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This toothpaste brand lists the exact purpose of each ingredient — and people love it

INSIDER logoINSIDER 3 days ago cpraderio@businessinsider.com (Caroline Praderio)

A UK-based toothpaste company has a unique take on the classic ingredients list.

  • A Redditor shared a photo of a toothpaste tube with a unique ingredients list. 
  • It shows where each ingredient comes from and why it's included.
  • Commenters appreciated the unique labeling.

Most food and cosmetic products list their ingredients in the exact same way: Somewhere on the package, there's a tiny block of all-caps text, often jammed full of complex chemical names. 

A UK toothpaste brand called Kingfisher, however, does things a little differently. 

On Tuesday, Redditor TheLonelyCaricature shared a photo showing the back of a Kingfisher toothpaste tube. The tube displays all the toothpaste's ingredients in a three-columned chart. The first column list the ingredients, the second column lists the source of each ingredient, and the third column lists the purpose of the ingredient. For example: The paste contains cellulose gum, which is made from plant fiber and functions as a thickener.

Here's what it looks like:

a close up of text on a white background: toothpaste_ingredients skitch © Provided by Business Insider Inc toothpaste_ingredients skitch It is a pretty helpful idea. Hordes of alarmist "health" bloggers might tell you otherwise, but the truth is that  not every hard-to-pronounce ingredient is dangerous or toxic. Listing ingredients with this chart-style method could soothe consumers' unfounded fears of chemicals. At the very least, consumers would probably appreciate the extra info — thousands of Redditors certainly seemed to.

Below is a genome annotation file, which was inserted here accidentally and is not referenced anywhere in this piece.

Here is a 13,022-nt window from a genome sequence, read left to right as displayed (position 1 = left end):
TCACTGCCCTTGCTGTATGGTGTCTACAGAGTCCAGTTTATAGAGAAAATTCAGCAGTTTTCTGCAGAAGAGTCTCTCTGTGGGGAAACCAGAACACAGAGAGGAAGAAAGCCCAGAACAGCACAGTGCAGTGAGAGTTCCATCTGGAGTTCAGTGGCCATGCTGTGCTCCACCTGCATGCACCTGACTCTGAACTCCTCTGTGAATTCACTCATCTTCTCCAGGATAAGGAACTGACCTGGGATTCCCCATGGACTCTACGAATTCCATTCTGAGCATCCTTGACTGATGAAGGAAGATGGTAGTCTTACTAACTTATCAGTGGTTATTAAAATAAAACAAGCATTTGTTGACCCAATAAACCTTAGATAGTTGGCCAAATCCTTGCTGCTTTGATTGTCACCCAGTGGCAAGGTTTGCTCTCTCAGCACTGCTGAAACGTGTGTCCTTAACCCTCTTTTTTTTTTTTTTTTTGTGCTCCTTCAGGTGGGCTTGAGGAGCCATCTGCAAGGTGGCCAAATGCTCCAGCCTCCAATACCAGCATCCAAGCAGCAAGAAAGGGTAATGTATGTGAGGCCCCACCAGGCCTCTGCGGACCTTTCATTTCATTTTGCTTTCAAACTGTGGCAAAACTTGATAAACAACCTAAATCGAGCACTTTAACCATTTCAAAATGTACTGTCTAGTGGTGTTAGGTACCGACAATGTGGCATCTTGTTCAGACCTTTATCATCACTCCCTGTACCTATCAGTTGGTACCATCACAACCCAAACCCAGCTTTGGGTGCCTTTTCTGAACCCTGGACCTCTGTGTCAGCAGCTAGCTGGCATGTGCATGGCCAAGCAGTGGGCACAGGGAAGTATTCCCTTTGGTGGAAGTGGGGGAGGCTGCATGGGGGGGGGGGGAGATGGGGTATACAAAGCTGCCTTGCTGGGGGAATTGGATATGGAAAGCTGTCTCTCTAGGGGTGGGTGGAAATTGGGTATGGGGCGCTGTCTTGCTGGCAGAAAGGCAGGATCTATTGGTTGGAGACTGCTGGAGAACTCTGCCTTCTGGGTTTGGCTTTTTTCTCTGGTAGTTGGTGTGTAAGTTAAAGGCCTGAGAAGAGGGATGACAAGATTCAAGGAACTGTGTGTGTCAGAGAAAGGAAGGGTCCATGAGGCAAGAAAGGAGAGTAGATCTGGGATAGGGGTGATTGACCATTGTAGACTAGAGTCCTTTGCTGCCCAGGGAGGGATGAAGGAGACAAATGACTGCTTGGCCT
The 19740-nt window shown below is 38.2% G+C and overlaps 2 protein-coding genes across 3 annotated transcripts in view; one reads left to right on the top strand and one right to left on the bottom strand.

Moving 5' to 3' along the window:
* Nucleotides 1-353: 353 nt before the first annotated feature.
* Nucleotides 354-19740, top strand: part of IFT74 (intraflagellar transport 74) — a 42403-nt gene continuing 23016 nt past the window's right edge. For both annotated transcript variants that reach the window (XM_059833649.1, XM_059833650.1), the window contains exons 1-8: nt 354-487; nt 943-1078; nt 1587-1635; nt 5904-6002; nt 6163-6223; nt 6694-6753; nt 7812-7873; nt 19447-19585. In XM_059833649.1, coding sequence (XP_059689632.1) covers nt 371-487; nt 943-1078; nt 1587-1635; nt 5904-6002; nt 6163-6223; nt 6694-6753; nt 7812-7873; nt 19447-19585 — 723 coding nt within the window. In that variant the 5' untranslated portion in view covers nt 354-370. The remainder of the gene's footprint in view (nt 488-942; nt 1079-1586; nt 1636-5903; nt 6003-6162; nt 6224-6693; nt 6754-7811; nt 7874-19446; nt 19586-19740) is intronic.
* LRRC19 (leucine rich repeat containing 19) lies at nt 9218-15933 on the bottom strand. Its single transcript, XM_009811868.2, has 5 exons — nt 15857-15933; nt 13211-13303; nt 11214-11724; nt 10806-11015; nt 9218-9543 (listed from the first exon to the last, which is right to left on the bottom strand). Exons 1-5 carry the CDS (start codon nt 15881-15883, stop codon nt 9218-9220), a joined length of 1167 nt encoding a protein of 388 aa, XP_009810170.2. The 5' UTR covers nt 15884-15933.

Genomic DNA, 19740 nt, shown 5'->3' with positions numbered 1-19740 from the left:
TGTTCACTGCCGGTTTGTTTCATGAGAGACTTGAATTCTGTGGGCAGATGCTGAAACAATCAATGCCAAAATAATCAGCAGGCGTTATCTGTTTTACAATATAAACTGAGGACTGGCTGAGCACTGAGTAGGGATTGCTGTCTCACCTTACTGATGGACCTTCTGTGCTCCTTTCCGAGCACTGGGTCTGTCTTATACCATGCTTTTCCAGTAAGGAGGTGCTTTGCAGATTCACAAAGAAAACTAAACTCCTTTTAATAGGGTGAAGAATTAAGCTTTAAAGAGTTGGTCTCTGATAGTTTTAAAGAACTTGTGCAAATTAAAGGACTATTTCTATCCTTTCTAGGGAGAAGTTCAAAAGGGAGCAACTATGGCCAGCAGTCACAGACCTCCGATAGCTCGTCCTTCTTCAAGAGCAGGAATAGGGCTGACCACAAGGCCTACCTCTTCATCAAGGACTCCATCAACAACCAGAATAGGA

"I wish my shampoo bottle had this," one person commented. "I'm tired of reading stuff I don't understand." 

"Readable labels are nice," another wrote. 

This particular Kingfisher paste isn't perfect, though: A few dentists on Reddit noted that it doesn't appear to contain fluoride, a crucial cavity fighter.

The American Dental Association says that fluoride toothpastes are responsible for a significant drop in cavities in the last few decades, and recommends that everyone brush with a fluoride-containing toothpaste twice daily. 

a person smiling for the camera: <strong><strong>The INSIDER Summary:</strong></strong><strong>Acid, not sugar, is the root cause of cavities. So candy and chocolates are not the worst offenders for teeth problems.</strong><strong>Dr. Mark Burhenne of AsktheDentist.com gave us a list of 8 foods and drinks that are just as bad - or worse - for your teeth than candy.</strong><strong>Crackers, especially Saltines and Goldfish, should be avoided.</strong><p><br> We've had it drilled into our heads since we were kids: If you eat too much candy, you will have a mouth full of cavities the next time you go to the dentist. <a href="http://www.thisisinsider.com/sugar-myths-not-true-2017-9">It turns out that's not quite true. </a></p><p> INSIDER spoke to Dr. Mark Burhenne of <a href="https://askthedentist.com/">AsktheDentist.com</a> to learn the truth about what causes cavities and which foods and drinks to avoid. Surprisingly, they're not all sweets. </p><p> "Sugar isn't the cause of tooth decay; acid is," Dr. Burhenne said, explaining that when you eat something with sugar, bacteria that naturally reside in your mouth consume this sugar as well.</p><p>"Bacteria's waste product is acid, so after [the bacteria] have a meal, they excrete acid. Acid is what causes problems for teeth. Acid decalcifies or demineralizes tooth enamel by taking away its structure, creating decay."</p><p>Read on to learn about the surprising foods and drinks that may be ruining your teeth.</p> A dentist reveals 8 foods and drinks that are worse for your teeth than candy

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